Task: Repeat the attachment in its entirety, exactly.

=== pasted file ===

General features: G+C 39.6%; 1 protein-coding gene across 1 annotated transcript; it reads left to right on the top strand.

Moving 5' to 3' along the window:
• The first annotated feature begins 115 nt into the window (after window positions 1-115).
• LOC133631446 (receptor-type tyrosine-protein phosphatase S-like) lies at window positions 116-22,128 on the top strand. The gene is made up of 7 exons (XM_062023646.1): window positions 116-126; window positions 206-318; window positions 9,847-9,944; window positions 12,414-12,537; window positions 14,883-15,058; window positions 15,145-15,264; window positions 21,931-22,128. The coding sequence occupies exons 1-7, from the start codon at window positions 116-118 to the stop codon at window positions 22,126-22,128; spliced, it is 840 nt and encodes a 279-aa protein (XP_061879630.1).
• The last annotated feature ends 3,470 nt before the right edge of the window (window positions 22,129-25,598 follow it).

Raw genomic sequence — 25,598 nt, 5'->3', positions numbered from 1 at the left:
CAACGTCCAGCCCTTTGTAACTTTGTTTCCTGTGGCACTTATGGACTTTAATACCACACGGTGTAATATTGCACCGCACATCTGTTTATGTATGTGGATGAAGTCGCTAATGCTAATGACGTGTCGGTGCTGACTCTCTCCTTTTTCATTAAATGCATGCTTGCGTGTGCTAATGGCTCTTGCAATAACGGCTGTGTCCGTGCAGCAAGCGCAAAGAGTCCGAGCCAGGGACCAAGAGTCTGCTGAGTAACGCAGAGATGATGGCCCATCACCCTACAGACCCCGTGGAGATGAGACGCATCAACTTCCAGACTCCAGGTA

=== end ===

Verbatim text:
General features: G+C 39.6%; 1 protein-coding gene across 1 annotated transcript; it reads left to right on the top strand.

Moving 5' to 3' along the window:
• The first annotated feature begins 115 nt into the window (after window positions 1-115).
• LOC133631446 (receptor-type tyrosine-protein phosphatase S-like) lies at window positions 116-22,128 on the top strand. The gene is made up of 7 exons (XM_062023646.1): window positions 116-126; window positions 206-318; window positions 9,847-9,944; window positions 12,414-12,537; window positions 14,883-15,058; window positions 15,145-15,264; window positions 21,931-22,128. The coding sequence occupies exons 1-7, from the start codon at window positions 116-118 to the stop codon at window positions 22,126-22,128; spliced, it is 840 nt and encodes a 279-aa protein (XP_061879630.1).
• The last annotated feature ends 3,470 nt before the right edge of the window (window positions 22,129-25,598 follow it).

Raw genomic sequence — 25,598 nt, 5'->3', positions numbered from 1 at the left:
CAACGTCCAGCCCTTTGTAACTTTGTTTCCTGTGGCACTTATGGACTTTAATACCACACGGTGTAATATTGCACCGCACATCTGTTTATGTATGTGGATGAAGTCGCTAATGCTAATGACGTGTCGGTGCTGACTCTCTCCTTTTTCATTAAATGCATGCTTGCGTGTGCTAATGGCTCTTGCAATAACGGCTGTGTCCGTGCAGCAAGCGCAAAGAGTCCGAGCCAGGGACCAAGAGTCTGCTGAGTAACGCAGAGATGATGGCCCATCACCCTACAGACCCCGTGGAGATGAGACGCATCAACTTCCAGACTCCAGGTA